South African Finance Minister Tito Mboweni signaled a shift in policy to get the economy back on track when he presented a budget reminiscent of those in the early 2000s, when expansion in gross domestic product was as high as 5% a year.
Mboweni backtracked on planned tax increases, announced that the levy for companies will be reduced from April 2022 and stood firm on plans to rein in the state-wage bill.
The following charts show some of the key points in what the government calls “pro-growth fiscal consolidation.”
The consolidated fiscal deficit is now seen at 14% of GDP this year and will narrow to 6.3% by 2023-24. While this is better than the projections in the October medium-term budget, it’s more than double what was predicted last February — before South Africa detected its first Covid-19 case — and will be the largest shortfall on record.
“We have always, as South Africa, published budgets that promise a decline in the budget deficit over the next three years and the speed at which it declines is never the speed promised,” said Christie Viljoen, an economist at PwC. “The intentions are there but narrowing the budget deficit in South Africa is very difficult, even in the best of economic times.”
The anticipated peak for state debt was reduced to 88.9% of GDP in fiscal 2026, from the 95.3% announced in October’s medium-term budget. That’s partly due to spending cuts and better-than-previously projected revenue estimates over the next three fiscal years.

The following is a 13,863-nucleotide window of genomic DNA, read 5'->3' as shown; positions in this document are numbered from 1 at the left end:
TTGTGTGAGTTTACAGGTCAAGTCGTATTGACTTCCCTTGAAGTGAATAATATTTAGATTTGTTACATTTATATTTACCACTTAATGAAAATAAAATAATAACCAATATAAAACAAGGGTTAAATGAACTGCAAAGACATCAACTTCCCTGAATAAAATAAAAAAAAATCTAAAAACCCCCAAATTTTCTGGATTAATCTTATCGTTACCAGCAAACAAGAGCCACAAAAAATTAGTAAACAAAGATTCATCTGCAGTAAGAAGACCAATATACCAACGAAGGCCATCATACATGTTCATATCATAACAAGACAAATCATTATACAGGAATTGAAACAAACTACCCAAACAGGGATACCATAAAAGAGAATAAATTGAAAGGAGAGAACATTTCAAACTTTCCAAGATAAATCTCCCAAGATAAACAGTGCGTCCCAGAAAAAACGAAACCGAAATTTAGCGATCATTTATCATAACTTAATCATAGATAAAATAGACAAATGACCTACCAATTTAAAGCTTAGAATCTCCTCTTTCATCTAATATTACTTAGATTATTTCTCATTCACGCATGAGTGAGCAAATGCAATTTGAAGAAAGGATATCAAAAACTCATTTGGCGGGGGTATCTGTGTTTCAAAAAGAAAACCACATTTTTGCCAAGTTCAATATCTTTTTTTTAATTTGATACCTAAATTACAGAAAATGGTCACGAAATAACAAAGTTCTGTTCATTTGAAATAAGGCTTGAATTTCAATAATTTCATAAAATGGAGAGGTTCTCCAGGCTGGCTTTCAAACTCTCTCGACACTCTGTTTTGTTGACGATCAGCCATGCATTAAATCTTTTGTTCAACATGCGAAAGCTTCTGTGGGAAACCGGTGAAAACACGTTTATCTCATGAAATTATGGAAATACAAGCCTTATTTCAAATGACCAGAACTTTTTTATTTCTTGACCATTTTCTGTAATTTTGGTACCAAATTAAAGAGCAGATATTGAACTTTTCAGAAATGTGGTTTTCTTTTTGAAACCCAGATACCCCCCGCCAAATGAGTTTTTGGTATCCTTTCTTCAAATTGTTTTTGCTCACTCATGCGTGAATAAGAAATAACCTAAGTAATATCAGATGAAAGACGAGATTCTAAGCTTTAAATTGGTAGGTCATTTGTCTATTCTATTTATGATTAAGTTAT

“Government’s chosen fiscal path is not easy, but it will support higher levels of economic growth and enable the country to avoid a debilitating debt spiral,” said Dondo Mogajane, the Treasury’s director-general.
Africa’s most-industrialised economy is estimated to post a primary surplus in 2024-25, a year earlier than projected in October, according to the Budget Review.
Of 20 economists in a Bloomberg survey last week, 13 said the Treasury will not be able to achieve its goal of main budget revenue exceeding non-interest spending by 2025-26. A primary budget surplus is the government’s most critical fiscal anchor rather than a spending ceiling, said Edgar Sishi, acting head of the budget office.
Mboweni announced plans to lower the corporate tax rate to 27% from April 2022, down from the current 28%. That’s the first decrease in the rate since 2008 and accompanies plans to broaden the corporate tax base.
Reducing the rate should have a positive impact on wages and employment, while promoting additional investment, the Treasury said. It also scrapped previously announced plans to raise 40 billion in taxes over four years.
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